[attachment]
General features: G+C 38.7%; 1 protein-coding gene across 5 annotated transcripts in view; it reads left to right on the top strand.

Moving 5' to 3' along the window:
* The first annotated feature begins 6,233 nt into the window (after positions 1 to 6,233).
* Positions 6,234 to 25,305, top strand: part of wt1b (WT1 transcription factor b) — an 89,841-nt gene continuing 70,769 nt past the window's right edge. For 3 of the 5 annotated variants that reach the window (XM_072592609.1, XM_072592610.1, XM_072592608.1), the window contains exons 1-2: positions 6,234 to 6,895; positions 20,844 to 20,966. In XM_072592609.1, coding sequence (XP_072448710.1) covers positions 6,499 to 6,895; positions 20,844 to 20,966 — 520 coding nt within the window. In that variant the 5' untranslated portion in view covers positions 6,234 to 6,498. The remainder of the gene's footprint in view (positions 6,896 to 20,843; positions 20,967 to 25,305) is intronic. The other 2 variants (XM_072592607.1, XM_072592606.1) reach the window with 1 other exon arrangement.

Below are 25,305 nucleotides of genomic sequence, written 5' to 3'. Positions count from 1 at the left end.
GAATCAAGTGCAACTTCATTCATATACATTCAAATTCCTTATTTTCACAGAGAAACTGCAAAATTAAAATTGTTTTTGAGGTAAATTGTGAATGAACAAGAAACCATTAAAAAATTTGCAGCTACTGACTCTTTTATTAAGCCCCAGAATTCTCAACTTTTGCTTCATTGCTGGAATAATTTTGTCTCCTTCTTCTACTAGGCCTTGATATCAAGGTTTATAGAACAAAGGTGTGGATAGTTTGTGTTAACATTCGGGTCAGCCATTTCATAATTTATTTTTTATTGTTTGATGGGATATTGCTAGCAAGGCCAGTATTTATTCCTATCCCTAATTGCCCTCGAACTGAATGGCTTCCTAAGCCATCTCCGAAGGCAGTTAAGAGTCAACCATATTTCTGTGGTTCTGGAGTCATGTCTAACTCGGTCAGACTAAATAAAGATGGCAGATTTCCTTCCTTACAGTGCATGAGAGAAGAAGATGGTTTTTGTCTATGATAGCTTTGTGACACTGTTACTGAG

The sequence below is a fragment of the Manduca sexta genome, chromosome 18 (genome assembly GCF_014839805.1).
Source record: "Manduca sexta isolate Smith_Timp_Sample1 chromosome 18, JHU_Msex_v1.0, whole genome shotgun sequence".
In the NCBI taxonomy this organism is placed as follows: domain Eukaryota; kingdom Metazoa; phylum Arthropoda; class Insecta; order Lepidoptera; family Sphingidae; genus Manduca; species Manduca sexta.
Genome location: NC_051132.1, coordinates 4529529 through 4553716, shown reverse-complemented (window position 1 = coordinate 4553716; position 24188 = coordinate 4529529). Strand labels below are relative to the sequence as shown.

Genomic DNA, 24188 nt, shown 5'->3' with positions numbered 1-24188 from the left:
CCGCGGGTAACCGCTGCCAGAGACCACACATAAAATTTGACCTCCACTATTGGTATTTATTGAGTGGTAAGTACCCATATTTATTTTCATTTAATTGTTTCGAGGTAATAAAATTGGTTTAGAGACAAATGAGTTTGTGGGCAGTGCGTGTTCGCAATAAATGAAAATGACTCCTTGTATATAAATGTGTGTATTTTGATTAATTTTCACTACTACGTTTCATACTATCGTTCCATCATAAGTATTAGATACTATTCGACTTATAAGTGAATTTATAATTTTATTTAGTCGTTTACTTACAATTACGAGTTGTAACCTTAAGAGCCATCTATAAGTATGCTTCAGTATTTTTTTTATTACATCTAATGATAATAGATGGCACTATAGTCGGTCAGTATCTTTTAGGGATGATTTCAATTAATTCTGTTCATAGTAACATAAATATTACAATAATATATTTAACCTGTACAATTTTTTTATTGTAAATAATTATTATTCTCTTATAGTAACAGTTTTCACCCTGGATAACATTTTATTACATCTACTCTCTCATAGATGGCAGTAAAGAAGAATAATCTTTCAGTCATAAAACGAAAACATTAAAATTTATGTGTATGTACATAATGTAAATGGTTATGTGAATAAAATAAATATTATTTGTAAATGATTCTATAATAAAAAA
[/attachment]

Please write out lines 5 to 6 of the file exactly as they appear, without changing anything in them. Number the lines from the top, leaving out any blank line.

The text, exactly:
Below are 25,305 nucleotides of genomic sequence, written 5' to 3'. Positions count from 1 at the left end.
GAATCAAGTGCAACTTCATTCATATACATTCAAATTCCTTATTTTCACAGAGAAACTGCAAAATTAAAATTGTTTTTGAGGTAAATTGTGAATGAACAAGAAACCATTAAAAAATTTGCAGCTACTGACTCTTTTATTAAGCCCCAGAATTCTCAACTTTTGCTTCATTGCTGGAATAATTTTGTCTCCTTCTTCTACTAGGCCTTGATATCAAGGTTTATAGAACAAAGGTGTGGATAGTTTGTGTTAACATTCGGGTCAGCCATTTCATAATTTATTTTTTATTGTTTGATGGGATATTGCTAGCAAGGCCAGTATTTATTCCTATCCCTAATTGCCCTCGAACTGAATGGCTTCCTAAGCCATCTCCGAAGGCAGTTAAGAGTCAACCATATTTCTGTGGTTCTGGAGTCATGTCTAACTCGGTCAGACTAAATAAAGATGGCAGATTTCCTTCCTTACAGTGCATGAGAGAAGAAGATGGTTTTTGTCTATGATAGCTTTGTGACACTGTTACTGAG